The Metamorphosis: A New Translation by Susan Bernofsky (Paperback)
Gregor wakes up one morning to find he has been transformed into a giant insect. How do those around him react? His boss demands he return to work, his father looks upon him with disgust, and his mother evinces concern. Fantastical? Yes. Far from reality? No. For while no human alive has ever turned into an insect, this novella serves as an apt metaphor for anyone who has undergone spiritual or bodily transformations, particularly through the lens of societal regard.
- Clarisse— From Clarisse
“This fine version, with David Cronenberg’s inspired introduction and the new translator’s beguiling afterword, is, I suspect, the most disturbing though the most comforting of all so far; others will follow, but don’t hesitate: this is the transforming text for you.”—Richard Howard
Franz Kafka’s 1915 novella of unexplained horror and nightmarish transformation became a worldwide classic and remains a century later one of the most widely read works of fiction in the world. It is the story of traveling salesman Gregor Samsa, who wakes one morning to find himself transformed into a monstrous insect. This hugely influential work inspired George Orwell, Albert Camus, Jorge Louis Borges, and Ray Bradbury, while continuing to unsettle millions of readers.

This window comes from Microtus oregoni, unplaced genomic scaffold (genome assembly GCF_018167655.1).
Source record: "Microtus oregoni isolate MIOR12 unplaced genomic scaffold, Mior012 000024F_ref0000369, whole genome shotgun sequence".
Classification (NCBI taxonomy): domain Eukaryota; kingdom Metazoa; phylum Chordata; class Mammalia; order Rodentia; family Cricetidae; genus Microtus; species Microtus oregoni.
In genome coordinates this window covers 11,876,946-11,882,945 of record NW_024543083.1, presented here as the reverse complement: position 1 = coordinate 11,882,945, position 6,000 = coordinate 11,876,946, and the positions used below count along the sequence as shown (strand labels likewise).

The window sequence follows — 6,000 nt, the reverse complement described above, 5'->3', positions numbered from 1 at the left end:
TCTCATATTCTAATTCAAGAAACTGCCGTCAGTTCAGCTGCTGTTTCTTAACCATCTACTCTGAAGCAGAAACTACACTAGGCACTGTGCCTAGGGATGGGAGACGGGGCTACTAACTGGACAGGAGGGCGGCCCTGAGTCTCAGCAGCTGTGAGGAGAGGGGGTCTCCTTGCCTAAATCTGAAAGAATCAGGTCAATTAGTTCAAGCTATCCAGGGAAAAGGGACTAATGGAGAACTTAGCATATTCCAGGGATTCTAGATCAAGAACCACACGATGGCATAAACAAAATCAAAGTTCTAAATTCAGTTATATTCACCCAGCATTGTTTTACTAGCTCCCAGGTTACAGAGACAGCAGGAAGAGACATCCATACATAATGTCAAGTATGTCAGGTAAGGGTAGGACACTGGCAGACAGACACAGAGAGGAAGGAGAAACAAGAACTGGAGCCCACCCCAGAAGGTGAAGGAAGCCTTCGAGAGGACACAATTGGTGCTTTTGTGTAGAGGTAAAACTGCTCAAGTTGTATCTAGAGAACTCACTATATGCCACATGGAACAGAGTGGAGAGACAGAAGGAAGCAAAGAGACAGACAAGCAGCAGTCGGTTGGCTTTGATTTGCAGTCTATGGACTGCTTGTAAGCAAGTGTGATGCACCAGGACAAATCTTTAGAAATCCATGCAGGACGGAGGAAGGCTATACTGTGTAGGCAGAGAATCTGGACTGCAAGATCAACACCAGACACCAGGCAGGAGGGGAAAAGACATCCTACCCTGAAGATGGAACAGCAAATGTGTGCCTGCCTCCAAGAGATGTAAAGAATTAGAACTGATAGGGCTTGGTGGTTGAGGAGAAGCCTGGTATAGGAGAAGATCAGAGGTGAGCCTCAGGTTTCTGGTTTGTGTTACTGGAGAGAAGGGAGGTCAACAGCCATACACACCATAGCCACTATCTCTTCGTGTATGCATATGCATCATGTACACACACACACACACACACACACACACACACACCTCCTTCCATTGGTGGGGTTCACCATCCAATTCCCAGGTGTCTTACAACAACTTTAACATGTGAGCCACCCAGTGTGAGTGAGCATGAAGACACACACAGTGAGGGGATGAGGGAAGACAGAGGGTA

In her new translation of Kafka’s masterpiece, Susan Bernofsky strives to capture both the humor and the humanity in this macabre tale, underscoring the ways in which Gregor Samsa’s grotesque metamorphosis is just the physical manifestation of his longstanding spiritual impoverishment.
Susan Bernofsky is the acclaimed translator of Hermann Hesse, Robert Walser, and Jenny Erpenbeck, and the recipient of many awards, including the Helen and Kurt Wolff Prize and the Hermann Hesse Translation Prize. She teaches literary translation at Columbia University and lives in New York.
David Cronenberg is an acclaimed Canadian director, best known for his work in the body horror and noir genres, such as The Fly and Eastern Promises.